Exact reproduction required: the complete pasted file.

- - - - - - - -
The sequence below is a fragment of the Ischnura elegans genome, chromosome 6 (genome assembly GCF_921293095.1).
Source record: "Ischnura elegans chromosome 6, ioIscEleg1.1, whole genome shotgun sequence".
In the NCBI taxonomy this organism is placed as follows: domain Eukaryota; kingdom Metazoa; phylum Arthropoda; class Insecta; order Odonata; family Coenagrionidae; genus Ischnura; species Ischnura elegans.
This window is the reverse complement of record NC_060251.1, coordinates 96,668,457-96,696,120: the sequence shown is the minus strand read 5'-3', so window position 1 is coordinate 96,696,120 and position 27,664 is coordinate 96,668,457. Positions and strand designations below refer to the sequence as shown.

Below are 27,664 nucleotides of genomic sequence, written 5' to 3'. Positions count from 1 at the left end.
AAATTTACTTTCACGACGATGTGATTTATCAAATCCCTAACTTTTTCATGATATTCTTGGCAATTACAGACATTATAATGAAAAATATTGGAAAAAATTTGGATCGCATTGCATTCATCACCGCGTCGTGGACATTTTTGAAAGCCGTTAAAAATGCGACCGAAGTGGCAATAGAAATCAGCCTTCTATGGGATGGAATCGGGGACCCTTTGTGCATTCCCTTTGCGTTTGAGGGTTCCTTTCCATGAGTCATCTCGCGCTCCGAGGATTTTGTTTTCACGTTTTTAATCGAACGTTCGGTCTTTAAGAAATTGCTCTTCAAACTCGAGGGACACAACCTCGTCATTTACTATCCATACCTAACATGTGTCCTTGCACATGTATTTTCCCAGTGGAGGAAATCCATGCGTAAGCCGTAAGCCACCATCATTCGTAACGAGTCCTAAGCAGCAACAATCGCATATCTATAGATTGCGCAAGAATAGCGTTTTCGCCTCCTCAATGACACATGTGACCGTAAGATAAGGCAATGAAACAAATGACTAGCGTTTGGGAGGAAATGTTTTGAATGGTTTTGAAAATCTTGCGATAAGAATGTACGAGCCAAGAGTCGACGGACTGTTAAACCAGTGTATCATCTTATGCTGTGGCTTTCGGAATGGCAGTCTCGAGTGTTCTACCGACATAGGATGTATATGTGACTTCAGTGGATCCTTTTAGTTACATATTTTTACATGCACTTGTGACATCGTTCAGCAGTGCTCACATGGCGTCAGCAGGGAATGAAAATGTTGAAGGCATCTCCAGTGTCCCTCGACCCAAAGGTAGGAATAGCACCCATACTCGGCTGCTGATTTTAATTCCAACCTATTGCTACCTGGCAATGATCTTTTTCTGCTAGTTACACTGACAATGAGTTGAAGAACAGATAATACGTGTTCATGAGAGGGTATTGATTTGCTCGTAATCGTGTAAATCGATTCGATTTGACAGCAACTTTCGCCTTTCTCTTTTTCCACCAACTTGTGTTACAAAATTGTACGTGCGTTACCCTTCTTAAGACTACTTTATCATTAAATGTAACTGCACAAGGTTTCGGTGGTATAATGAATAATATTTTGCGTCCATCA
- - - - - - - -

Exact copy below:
The sequence below is a fragment of the Ischnura elegans genome, chromosome 6 (genome assembly GCF_921293095.1).
Source record: "Ischnura elegans chromosome 6, ioIscEleg1.1, whole genome shotgun sequence".
In the NCBI taxonomy this organism is placed as follows: domain Eukaryota; kingdom Metazoa; phylum Arthropoda; class Insecta; order Odonata; family Coenagrionidae; genus Ischnura; species Ischnura elegans.
This window is the reverse complement of record NC_060251.1, coordinates 96,668,457-96,696,120: the sequence shown is the minus strand read 5'-3', so window position 1 is coordinate 96,696,120 and position 27,664 is coordinate 96,668,457. Positions and strand designations below refer to the sequence as shown.

Below are 27,664 nucleotides of genomic sequence, written 5' to 3'. Positions count from 1 at the left end.
AAATTTACTTTCACGACGATGTGATTTATCAAATCCCTAACTTTTTCATGATATTCTTGGCAATTACAGACATTATAATGAAAAATATTGGAAAAAATTTGGATCGCATTGCATTCATCACCGCGTCGTGGACATTTTTGAAAGCCGTTAAAAATGCGACCGAAGTGGCAATAGAAATCAGCCTTCTATGGGATGGAATCGGGGACCCTTTGTGCATTCCCTTTGCGTTTGAGGGTTCCTTTCCATGAGTCATCTCGCGCTCCGAGGATTTTGTTTTCACGTTTTTAATCGAACGTTCGGTCTTTAAGAAATTGCTCTTCAAACTCGAGGGACACAACCTCGTCATTTACTATCCATACCTAACATGTGTCCTTGCACATGTATTTTCCCAGTGGAGGAAATCCATGCGTAAGCCGTAAGCCACCATCATTCGTAACGAGTCCTAAGCAGCAACAATCGCATATCTATAGATTGCGCAAGAATAGCGTTTTCGCCTCCTCAATGACACATGTGACCGTAAGATAAGGCAATGAAACAAATGACTAGCGTTTGGGAGGAAATGTTTTGAATGGTTTTGAAAATCTTGCGATAAGAATGTACGAGCCAAGAGTCGACGGACTGTTAAACCAGTGTATCATCTTATGCTGTGGCTTTCGGAATGGCAGTCTCGAGTGTTCTACCGACATAGGATGTATATGTGACTTCAGTGGATCCTTTTAGTTACATATTTTTACATGCACTTGTGACATCGTTCAGCAGTGCTCACATGGCGTCAGCAGGGAATGAAAATGTTGAAGGCATCTCCAGTGTCCCTCGACCCAAAGGTAGGAATAGCACCCATACTCGGCTGCTGATTTTAATTCCAACCTATTGCTACCTGGCAATGATCTTTTTCTGCTAGTTACACTGACAATGAGTTGAAGAACAGATAATACGTGTTCATGAGAGGGTATTGATTTGCTCGTAATCGTGTAAATCGATTCGATTTGACAGCAACTTTCGCCTTTCTCTTTTTCCACCAACTTGTGTTACAAAATTGTACGTGCGTTACCCTTCTTAAGACTACTTTATCATTAAATGTAACTGCACAAGGTTTCGGTGGTATAATGAATAATATTTTGCGTCCATCA